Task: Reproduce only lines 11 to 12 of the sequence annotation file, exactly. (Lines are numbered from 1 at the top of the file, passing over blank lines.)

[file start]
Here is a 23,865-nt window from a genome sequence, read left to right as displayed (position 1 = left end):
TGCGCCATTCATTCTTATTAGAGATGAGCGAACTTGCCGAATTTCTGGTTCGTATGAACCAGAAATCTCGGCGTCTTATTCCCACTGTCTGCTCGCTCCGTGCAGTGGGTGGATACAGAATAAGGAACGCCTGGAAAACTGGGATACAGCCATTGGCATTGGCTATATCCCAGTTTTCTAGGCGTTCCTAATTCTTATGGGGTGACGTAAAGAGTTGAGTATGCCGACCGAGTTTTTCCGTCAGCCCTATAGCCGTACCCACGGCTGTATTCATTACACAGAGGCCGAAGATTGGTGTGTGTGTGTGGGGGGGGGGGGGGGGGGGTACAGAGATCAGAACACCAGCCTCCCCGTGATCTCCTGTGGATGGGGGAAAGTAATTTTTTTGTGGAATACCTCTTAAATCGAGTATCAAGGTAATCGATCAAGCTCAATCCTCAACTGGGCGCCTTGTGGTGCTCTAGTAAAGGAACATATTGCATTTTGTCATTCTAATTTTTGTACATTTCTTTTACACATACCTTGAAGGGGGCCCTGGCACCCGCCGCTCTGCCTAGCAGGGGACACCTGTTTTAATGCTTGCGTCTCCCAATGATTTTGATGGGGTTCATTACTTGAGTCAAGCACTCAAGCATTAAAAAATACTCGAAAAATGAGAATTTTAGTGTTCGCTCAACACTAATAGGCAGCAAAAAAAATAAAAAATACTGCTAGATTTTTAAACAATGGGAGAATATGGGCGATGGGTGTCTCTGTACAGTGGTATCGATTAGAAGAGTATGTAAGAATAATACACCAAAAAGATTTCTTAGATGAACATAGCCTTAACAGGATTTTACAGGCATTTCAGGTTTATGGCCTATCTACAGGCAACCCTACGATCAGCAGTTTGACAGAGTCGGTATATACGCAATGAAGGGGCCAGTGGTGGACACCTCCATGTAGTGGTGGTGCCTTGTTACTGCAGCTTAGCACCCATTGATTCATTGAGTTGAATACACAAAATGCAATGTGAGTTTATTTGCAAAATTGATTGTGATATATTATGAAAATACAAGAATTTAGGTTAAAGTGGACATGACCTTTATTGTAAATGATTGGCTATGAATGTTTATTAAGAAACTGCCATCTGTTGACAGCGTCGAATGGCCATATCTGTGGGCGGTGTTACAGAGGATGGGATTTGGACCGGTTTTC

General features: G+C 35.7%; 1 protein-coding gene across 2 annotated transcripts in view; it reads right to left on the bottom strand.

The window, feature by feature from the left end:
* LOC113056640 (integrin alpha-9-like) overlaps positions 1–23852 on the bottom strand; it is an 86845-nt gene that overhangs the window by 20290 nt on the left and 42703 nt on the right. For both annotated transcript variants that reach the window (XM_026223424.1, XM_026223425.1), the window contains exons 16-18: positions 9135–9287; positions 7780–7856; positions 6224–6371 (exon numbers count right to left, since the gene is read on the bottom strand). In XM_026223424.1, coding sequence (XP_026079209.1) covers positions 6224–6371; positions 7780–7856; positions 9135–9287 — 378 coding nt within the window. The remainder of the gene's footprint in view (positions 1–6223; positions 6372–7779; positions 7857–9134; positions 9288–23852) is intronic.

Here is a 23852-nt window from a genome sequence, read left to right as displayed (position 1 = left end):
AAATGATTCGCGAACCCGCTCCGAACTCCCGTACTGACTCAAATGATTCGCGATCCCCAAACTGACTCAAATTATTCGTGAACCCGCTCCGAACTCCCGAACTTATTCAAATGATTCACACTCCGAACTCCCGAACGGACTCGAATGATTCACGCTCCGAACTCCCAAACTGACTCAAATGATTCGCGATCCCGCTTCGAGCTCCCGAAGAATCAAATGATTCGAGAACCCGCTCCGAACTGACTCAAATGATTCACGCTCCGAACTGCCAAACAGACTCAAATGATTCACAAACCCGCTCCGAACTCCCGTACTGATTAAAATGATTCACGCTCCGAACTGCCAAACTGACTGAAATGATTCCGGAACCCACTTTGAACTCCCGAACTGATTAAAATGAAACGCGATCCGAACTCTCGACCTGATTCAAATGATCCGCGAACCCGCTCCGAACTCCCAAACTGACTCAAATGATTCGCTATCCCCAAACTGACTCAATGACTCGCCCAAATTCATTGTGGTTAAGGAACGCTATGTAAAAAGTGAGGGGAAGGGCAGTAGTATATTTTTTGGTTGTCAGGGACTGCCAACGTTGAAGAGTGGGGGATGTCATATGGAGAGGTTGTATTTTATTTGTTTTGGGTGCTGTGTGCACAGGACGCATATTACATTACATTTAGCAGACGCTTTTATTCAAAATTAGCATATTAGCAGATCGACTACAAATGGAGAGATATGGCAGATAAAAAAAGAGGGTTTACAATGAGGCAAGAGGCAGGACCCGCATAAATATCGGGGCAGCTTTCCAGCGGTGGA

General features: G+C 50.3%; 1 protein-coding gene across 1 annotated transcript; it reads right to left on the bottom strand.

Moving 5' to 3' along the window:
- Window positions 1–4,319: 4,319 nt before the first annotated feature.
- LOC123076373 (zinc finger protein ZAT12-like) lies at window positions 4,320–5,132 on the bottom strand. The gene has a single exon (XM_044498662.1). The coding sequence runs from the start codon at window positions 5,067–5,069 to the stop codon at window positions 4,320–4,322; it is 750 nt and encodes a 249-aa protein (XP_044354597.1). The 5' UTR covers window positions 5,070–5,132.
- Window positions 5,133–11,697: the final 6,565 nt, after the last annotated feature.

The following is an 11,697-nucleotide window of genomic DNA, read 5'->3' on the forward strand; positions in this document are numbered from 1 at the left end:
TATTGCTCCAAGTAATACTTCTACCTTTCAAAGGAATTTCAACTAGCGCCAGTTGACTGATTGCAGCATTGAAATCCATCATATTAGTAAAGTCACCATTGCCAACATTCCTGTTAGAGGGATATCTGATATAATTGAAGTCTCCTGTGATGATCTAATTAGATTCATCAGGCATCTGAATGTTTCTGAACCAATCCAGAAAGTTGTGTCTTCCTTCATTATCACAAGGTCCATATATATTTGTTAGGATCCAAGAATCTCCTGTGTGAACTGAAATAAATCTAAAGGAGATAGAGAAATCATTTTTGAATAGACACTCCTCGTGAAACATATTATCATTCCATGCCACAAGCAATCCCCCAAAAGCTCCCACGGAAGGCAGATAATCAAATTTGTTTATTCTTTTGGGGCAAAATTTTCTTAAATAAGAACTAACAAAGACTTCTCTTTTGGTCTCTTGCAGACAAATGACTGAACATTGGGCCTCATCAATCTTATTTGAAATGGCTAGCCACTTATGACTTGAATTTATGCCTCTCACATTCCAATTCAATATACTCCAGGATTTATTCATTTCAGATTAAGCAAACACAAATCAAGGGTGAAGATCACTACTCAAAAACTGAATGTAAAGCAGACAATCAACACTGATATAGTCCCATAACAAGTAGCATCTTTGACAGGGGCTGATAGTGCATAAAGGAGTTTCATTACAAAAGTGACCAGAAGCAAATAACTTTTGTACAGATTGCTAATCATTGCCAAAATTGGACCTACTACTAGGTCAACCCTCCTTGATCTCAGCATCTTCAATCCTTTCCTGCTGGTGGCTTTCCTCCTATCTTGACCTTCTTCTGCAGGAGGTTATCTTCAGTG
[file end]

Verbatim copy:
- LOC123076373 (zinc finger protein ZAT12-like) lies at window positions 4,320–5,132 on the bottom strand. The gene has a single exon (XM_044498662.1). The coding sequence runs from the start codon at window positions 5,067–5,069 to the stop codon at window positions 4,320–4,322; it is 750 nt and encodes a 249-aa protein (XP_044354597.1). The 5' UTR covers window positions 5,070–5,132.
- Window positions 5,133–11,697: the final 6,565 nt, after the last annotated feature.